2013 represents the 40th anniversary of the first time a photograph I'd taken appeared in print. It's the one above (detail), shown here complete with the coarse half tone screen needed for newspaper printing. The photograph was used in a press advertisement for the Spanish Tourist Board. The headline on the ad was 'After 50 weeks of what you've been through, you need a break.'
I admit, it's not a very good photograph and, quite aside from the sloping horizon, there's no point of interest and nothing to recommend it at all. It shows an anonymous couple on what could really be almost any Mediterranean beach.
Nevertheless this is my professional photographic beginning.
I rather grandly say “my professional photographic beginning" but I wasn't actually paid for taking the photograph. At the time I was a 22 year old art director with a London ad agency called Maisey Mukerjee Russell and taking (or more normally commissioning) photography was part the job. I didn't get paid for any of my photography until the following year - 1974 - a set of live photographs of the singer Betty Davis taken for Island Records.
Regarding the deficiencies of the photograph above, I would say in my defence that I was simply asked to shoot a few stills to accompany the TV commercial we were shooting at the time and the main requirement was to keep well back and make no noise. At no time was I told my photographs would be used for any ads.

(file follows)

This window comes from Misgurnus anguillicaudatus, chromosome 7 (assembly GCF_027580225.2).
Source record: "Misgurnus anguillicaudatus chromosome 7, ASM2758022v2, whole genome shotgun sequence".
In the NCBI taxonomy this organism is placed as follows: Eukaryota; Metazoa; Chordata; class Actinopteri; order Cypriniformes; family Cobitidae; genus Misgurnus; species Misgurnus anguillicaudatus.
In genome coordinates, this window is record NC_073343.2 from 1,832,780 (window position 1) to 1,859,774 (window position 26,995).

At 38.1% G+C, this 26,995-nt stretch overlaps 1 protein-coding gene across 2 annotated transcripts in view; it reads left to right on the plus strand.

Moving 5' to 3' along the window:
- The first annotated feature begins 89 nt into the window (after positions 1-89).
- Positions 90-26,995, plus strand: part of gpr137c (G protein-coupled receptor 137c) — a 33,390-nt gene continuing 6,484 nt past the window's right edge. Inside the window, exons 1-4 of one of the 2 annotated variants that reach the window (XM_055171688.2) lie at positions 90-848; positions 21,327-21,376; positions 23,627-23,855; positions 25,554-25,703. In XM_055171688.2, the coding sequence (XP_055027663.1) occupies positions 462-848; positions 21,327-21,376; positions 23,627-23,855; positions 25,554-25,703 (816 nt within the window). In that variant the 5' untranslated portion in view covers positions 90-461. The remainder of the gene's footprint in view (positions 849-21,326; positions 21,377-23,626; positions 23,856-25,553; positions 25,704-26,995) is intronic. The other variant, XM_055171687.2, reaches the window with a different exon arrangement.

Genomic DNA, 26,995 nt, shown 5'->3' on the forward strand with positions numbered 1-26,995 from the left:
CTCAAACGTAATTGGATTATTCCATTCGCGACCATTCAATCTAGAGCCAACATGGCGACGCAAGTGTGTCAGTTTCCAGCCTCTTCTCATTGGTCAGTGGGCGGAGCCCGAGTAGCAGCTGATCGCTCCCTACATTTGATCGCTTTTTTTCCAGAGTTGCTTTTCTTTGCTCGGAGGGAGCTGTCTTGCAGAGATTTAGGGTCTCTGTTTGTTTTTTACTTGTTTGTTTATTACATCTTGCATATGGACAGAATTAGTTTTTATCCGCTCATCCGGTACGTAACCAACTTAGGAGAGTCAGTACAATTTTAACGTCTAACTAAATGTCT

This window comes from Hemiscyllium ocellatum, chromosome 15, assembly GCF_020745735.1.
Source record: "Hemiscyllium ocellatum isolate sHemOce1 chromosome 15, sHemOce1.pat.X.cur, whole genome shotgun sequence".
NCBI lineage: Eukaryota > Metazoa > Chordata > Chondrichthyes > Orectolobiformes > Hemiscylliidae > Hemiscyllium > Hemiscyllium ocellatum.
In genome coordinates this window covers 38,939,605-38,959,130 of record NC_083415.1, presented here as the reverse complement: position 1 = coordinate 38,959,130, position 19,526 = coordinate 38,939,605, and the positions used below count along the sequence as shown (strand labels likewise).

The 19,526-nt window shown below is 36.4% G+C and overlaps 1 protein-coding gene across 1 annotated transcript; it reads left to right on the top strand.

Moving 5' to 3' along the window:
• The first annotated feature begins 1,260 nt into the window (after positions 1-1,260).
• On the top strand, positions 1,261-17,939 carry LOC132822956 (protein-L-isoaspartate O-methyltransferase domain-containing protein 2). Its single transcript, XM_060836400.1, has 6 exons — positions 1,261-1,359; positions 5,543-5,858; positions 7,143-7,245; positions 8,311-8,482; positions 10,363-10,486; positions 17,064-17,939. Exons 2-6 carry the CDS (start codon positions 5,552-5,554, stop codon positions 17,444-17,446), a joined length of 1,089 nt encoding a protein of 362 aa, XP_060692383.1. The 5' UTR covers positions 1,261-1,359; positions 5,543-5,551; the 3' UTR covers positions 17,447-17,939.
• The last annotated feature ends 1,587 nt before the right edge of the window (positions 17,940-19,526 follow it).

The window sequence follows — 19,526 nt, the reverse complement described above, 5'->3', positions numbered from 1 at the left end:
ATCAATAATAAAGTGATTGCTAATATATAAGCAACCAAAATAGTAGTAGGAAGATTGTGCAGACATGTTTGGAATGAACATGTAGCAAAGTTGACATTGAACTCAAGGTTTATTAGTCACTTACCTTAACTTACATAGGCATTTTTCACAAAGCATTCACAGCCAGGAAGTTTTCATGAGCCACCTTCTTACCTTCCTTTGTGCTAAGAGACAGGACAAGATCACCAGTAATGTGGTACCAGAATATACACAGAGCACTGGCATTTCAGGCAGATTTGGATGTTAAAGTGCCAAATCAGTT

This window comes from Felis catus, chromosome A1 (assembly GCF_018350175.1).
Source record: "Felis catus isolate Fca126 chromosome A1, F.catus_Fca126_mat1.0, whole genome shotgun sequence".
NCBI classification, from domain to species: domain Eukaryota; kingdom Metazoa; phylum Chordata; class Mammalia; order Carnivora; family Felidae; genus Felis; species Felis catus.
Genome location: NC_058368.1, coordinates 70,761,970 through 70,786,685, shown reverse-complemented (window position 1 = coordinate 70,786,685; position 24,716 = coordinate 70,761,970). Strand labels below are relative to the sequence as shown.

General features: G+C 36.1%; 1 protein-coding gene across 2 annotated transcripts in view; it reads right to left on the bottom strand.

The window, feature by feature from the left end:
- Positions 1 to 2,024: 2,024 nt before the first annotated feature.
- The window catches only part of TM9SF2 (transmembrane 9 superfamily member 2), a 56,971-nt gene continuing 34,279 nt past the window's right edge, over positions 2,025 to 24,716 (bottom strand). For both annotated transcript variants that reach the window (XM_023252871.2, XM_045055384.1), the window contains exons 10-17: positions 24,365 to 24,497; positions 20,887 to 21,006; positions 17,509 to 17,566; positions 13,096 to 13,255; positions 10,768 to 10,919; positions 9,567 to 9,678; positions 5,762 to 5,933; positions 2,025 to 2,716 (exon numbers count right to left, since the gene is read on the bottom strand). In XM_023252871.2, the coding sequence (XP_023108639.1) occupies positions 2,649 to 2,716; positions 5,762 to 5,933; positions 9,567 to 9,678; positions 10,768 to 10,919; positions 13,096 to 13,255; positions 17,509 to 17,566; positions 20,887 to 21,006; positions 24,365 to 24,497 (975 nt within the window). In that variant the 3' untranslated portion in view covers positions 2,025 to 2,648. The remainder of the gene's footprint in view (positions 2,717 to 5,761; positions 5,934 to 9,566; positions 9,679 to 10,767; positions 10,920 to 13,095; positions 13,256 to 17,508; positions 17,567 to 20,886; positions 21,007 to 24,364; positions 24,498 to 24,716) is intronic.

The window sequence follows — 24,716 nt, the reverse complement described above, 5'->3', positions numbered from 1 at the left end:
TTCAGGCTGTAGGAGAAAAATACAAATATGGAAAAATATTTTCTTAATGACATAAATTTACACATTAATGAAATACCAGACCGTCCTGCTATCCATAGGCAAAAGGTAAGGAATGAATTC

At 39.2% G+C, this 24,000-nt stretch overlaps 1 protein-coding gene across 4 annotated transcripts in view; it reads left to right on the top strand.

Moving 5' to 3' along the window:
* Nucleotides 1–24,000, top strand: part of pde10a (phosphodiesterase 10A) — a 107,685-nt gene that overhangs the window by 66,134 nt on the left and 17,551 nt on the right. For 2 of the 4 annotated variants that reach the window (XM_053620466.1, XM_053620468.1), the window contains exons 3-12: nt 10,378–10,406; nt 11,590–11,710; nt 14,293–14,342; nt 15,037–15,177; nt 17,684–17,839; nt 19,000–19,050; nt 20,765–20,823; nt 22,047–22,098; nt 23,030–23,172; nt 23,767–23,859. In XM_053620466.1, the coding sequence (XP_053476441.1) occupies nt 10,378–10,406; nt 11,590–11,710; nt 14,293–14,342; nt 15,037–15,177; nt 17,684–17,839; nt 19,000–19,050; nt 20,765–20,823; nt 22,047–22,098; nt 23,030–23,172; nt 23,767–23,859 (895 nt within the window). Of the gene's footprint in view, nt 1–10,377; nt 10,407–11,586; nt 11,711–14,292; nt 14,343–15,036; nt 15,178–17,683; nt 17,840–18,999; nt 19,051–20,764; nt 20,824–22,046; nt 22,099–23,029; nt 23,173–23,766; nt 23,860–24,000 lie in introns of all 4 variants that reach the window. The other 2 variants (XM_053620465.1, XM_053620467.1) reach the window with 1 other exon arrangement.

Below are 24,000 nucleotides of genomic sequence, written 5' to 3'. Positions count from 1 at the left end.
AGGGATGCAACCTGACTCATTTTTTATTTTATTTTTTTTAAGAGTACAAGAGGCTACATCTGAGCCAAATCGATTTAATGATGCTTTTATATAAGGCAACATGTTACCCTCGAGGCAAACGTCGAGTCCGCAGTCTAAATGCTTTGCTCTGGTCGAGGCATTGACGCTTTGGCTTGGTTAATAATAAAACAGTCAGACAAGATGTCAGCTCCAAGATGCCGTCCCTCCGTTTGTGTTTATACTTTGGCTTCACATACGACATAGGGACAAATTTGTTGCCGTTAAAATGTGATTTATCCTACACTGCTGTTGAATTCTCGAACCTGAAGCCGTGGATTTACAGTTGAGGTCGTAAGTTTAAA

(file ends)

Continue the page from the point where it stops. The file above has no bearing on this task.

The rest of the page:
The happy couple in the photograph were both actors we'd hired in the UK. The TV commercial we were shooting took the best part of a week. I don't think the commercial was particularly memorable and the best thing Campaign magazine could say about it in their review was that it was "well made" which I suppose is better than nothing.
I was 22 at the time and although I was ostensibly the art director on the shoot, I did no art direction. Occasionally someone would ask my opinion about something and that was about it. I suspect I was only in Spain as a reward for working on the new business pitch that had landed the account a couple of months before. The night before the pitch, I'd worked all night on the presentation and was still hard at it as the big wigs from the Spanish Tourist Board were shown to their seats. Most new business pitches at that agency were like that, nothing was ever done a second ahead of time. It simply added an extra frisson of excitement to what was already a pretty crazy work life anyway.
Unlike the Madison Avenue world of the '50s and '60s, which has portrayed wonderfully in the TV show Mad Men, if they made a TV show about the London ad' agency world of the '70s, I don't think anyone would ever believe it. It was like Mad Men but much, much madder. Okay, maybe we didn't have all the suits and the Brylcreem but there were guns, knives, suicide attempts, skinny dipping and strippers. And plenty of Joan's.
I'll try to write a little about my experiences in the ad world of the ‘70s at some time in the future.